Data is changing our lifes
You may not realize it, but Your life experiences are being more curated at increasing speeds.
Every day, your gadgets and club cards are collecting unprecedented amounts of data relating to your behavior, preferences and your needs. That data is being processed and informing the type of gadgets that are being invented. The Internet of Things will see an astronomical growth in data volumes; we will enter the world of zettabytes per year. This data is set to generate billions of pounds and is changing the way we live.
Here are just a few ways data is changing your life.
Gene-based precision healthcare.
Insurance companies are identifying ways to generate streams of data that help them make better pricing decisions and encourage their policyholders to make smarter decisions.
Ons such provider is Oscar, a US-based health insurer, which provides its clients with free wearable fitness tracker. This device allows Oscar to see which policyholders prefer the couch to the gym and enables them to provide monetary incentives to encourage customers to hit the treadmill.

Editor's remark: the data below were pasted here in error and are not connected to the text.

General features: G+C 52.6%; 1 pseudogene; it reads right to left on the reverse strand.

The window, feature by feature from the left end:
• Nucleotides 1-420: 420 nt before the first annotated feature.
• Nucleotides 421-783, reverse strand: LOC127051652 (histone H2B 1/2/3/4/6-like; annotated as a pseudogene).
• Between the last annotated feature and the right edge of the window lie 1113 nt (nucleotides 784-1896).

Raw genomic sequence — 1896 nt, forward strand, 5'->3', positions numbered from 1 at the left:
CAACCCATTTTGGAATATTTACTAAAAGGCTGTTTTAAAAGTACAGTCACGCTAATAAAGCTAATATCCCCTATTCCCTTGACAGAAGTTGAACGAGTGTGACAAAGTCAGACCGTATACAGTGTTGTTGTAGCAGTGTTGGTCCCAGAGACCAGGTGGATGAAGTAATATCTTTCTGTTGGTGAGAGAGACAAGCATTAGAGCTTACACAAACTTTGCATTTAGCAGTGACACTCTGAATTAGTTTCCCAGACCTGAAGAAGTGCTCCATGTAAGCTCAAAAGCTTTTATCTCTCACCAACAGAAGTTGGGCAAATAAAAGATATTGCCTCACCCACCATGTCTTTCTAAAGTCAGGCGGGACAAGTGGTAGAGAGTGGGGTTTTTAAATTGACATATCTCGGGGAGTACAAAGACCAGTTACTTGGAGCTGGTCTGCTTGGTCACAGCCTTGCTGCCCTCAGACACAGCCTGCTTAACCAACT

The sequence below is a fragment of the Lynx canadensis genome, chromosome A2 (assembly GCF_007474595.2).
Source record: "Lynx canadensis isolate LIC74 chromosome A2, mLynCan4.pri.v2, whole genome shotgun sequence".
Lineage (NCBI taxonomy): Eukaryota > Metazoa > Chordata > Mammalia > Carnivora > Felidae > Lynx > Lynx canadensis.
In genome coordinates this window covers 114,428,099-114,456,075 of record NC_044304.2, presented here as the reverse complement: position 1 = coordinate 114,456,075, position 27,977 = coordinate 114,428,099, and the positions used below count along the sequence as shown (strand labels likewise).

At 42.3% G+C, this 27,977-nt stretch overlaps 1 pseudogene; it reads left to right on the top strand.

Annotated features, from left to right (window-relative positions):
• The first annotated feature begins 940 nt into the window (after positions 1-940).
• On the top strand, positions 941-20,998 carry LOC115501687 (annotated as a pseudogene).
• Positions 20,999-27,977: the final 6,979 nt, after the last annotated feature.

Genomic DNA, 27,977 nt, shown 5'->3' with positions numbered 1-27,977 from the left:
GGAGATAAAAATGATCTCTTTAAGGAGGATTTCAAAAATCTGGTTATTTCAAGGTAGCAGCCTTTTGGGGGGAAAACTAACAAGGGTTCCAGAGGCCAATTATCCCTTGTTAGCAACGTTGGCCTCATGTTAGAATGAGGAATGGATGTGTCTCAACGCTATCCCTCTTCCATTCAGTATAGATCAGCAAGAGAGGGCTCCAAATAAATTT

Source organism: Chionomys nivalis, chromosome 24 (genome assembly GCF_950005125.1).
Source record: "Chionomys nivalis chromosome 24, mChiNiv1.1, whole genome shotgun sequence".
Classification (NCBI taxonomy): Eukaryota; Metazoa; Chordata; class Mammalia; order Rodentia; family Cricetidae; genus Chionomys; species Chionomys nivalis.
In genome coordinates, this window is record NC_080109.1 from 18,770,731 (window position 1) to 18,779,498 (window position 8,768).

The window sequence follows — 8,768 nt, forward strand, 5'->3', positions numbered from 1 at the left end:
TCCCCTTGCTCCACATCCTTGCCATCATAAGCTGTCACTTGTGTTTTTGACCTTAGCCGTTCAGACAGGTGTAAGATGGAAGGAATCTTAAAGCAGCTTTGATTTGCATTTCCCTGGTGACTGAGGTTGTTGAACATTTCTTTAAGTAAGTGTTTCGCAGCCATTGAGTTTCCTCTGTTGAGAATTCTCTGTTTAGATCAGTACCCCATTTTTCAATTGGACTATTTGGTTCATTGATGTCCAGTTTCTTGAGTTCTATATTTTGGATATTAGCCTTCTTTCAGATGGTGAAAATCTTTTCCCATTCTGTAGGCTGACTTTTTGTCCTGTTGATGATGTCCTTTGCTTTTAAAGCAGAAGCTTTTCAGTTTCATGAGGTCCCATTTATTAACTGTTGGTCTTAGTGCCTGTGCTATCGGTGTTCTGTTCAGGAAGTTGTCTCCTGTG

Of course, you already know that your wearable device is tracking every part of your day, knowing your health, workout habits, food, sleep patterns, music tastes, weight – and your who your family and friends are. This will only progress with mHealth: mobile technology, such as smartphones, that make for a cheaper, more-efficient service. Push Doctor, for instance, says you can be diagnosed in five minutes by a GP over your phone.
It’s not just your habits that are being recorded. The NHS is at the forefront of genomics, looking to build a massive database of our DNA in order to give us precision meds. While the Global Oncology Big Data Alliance (GOBDA) leverages big data analytics to optimise clinical trials, building a registry of data and helping to enable advancement in the understanding of cancer treatment globally.
Entertain Beyonce in your living room.
Imagine interacting with your favorite celebrity in your sitting room. It’s a fantasy people have had for decades – and the vision is moving closer to reality. Algorithms are translating data, such as viewing figures, into more-personalized entertainment experiences. For instance, when gaming was the most-watched category on live-streaming service Justin.tv, a new company was launched: Twitch.TV.